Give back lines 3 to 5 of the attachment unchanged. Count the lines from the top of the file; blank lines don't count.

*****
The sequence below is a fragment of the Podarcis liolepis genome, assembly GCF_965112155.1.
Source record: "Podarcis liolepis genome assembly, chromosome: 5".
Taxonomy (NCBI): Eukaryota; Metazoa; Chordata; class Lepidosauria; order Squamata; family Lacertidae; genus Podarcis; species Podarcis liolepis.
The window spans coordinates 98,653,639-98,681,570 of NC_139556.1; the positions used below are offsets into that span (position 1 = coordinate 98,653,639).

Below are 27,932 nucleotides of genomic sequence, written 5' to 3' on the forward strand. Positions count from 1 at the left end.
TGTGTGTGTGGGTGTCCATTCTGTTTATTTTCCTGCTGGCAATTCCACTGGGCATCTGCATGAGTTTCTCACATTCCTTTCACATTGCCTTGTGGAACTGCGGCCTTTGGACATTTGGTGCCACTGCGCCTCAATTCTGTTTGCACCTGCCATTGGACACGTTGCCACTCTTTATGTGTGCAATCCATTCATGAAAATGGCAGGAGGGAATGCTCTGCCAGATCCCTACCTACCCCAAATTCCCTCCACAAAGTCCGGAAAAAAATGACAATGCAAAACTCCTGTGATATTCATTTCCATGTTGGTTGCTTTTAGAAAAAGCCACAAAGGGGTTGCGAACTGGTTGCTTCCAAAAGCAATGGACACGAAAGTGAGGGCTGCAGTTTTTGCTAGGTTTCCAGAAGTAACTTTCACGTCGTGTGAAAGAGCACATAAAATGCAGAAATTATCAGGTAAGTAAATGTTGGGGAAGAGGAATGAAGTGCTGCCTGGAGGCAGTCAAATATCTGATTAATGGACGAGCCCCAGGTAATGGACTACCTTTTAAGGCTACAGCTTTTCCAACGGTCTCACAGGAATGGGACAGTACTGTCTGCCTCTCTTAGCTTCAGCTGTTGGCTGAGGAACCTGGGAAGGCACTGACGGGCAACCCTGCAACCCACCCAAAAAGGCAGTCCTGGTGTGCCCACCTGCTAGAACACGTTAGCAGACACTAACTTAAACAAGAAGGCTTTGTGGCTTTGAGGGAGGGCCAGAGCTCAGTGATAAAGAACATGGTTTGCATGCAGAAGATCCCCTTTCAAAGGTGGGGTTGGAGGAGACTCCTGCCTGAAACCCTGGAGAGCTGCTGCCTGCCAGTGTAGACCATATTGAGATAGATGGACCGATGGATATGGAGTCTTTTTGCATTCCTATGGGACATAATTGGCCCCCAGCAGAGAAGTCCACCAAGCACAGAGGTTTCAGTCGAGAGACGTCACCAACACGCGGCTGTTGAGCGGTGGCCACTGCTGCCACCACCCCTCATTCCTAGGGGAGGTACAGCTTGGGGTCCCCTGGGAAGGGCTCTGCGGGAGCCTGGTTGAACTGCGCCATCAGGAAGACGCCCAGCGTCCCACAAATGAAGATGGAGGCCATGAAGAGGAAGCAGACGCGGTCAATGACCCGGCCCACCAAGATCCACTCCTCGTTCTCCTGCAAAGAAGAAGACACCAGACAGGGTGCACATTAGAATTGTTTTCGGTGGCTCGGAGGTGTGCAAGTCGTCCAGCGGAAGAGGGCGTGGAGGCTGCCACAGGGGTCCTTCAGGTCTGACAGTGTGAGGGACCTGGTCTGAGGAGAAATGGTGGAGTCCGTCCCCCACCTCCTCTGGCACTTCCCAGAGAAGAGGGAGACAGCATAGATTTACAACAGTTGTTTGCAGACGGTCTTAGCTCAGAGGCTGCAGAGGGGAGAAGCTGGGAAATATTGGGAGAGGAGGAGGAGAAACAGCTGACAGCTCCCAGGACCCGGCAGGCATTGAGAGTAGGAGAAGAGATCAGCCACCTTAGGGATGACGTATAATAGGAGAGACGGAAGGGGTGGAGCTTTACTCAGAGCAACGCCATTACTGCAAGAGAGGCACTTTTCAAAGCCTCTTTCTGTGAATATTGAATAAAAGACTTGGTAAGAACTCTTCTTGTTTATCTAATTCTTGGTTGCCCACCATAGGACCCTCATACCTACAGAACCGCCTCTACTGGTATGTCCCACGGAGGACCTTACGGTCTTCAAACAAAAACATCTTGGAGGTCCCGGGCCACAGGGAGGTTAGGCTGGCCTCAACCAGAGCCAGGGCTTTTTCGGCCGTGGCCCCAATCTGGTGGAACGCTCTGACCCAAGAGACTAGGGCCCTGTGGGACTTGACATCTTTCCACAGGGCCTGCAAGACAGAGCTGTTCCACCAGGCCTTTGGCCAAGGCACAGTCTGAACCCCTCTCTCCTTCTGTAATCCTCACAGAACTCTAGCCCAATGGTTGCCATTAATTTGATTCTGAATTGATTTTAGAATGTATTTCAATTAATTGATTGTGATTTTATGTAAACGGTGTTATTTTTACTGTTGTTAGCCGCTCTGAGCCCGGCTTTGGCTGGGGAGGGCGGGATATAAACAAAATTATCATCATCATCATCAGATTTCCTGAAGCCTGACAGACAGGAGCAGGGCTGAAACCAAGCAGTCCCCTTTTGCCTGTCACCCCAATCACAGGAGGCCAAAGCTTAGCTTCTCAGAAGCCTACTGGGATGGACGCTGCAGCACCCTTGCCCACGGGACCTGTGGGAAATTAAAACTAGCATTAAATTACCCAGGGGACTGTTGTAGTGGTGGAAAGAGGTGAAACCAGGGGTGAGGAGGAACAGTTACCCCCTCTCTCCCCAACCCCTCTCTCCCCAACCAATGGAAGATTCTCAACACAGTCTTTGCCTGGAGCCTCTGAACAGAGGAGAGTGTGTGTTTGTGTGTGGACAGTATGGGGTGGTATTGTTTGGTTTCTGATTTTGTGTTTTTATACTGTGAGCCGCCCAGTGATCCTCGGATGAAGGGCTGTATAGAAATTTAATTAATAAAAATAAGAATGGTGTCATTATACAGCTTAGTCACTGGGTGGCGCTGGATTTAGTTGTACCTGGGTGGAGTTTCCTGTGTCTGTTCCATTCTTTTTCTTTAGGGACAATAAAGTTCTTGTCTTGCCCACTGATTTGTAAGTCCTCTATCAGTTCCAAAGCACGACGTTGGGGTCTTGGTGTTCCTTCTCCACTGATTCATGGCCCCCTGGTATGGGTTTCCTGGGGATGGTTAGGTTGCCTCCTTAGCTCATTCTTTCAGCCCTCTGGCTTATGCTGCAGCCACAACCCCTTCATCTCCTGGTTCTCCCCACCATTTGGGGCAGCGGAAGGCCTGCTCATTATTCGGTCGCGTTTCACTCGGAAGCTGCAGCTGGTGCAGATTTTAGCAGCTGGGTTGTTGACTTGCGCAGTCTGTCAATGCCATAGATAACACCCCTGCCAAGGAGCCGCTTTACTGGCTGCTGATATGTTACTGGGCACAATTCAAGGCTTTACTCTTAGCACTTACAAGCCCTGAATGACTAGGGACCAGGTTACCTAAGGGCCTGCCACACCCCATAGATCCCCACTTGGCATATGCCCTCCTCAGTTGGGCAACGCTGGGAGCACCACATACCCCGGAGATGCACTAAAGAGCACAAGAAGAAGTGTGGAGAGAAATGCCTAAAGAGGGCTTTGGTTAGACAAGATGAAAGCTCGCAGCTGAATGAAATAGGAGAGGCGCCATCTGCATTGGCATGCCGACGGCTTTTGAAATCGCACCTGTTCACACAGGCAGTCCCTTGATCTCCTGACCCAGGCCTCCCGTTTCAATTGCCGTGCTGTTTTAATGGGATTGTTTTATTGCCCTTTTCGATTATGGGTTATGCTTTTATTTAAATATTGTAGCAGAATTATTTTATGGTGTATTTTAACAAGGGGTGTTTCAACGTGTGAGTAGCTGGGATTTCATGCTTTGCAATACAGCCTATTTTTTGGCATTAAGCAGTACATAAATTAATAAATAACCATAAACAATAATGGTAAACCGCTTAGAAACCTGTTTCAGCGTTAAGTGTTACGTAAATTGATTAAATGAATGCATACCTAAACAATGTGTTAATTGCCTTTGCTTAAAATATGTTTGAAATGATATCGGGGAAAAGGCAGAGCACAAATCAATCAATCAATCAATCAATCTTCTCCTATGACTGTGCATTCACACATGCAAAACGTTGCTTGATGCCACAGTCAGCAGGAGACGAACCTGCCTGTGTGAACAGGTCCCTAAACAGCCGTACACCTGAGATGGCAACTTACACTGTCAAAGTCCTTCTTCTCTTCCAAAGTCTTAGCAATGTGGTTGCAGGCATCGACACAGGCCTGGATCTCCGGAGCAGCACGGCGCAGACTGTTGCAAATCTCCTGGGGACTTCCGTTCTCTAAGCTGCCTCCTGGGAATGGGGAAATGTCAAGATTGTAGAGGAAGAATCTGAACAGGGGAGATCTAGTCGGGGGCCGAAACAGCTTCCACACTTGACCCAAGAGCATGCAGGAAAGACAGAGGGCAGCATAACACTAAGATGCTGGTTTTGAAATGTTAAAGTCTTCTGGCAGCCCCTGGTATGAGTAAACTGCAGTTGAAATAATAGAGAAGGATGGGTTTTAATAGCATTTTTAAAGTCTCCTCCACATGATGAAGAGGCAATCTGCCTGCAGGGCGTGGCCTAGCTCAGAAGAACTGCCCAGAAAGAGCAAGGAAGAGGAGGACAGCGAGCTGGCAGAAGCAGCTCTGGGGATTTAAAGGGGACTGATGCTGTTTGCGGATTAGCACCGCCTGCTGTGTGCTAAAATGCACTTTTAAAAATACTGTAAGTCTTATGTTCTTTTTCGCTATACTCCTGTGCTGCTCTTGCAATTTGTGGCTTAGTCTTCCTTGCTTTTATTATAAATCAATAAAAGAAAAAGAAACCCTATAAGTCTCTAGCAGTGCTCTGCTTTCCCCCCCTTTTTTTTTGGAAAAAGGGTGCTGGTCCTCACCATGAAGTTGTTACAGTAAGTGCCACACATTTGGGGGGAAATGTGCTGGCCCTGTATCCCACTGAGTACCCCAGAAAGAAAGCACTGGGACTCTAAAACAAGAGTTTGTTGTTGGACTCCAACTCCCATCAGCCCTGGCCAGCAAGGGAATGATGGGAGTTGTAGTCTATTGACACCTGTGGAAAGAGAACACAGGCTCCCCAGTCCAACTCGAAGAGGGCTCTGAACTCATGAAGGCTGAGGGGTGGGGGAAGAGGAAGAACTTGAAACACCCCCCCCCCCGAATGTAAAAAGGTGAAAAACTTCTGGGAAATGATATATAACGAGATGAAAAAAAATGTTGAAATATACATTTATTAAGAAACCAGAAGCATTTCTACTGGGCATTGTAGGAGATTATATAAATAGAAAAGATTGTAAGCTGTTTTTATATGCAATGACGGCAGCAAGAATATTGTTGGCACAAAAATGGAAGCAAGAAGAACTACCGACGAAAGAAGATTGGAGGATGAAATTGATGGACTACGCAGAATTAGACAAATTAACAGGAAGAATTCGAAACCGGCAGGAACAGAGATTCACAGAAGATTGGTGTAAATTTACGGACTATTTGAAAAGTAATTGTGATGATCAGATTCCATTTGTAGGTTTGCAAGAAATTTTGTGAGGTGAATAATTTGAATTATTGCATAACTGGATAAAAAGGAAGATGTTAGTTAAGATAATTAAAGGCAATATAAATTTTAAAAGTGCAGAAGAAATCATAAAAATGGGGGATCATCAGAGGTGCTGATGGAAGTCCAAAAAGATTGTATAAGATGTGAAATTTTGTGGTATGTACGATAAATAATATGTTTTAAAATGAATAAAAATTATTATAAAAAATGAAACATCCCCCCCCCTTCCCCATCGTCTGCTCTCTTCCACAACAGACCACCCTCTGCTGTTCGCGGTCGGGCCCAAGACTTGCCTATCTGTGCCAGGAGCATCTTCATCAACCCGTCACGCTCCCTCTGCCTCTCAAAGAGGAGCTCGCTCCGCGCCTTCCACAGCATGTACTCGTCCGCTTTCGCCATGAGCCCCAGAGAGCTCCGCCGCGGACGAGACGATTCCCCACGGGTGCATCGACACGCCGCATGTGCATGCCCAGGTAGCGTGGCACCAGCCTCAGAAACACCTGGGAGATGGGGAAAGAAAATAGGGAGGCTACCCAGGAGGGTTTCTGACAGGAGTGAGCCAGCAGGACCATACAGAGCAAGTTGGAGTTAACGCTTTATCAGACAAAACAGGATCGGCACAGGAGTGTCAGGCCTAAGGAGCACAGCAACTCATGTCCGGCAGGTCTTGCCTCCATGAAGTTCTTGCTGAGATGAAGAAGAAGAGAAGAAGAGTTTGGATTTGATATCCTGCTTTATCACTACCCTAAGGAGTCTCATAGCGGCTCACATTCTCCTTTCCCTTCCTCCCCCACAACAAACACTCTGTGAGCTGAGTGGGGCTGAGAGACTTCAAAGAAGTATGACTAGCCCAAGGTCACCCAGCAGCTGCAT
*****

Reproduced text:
Taxonomy (NCBI): Eukaryota; Metazoa; Chordata; class Lepidosauria; order Squamata; family Lacertidae; genus Podarcis; species Podarcis liolepis.
The window spans coordinates 98,653,639-98,681,570 of NC_139556.1; the positions used below are offsets into that span (position 1 = coordinate 98,653,639).

Below are 27,932 nucleotides of genomic sequence, written 5' to 3' on the forward strand. Positions count from 1 at the left end.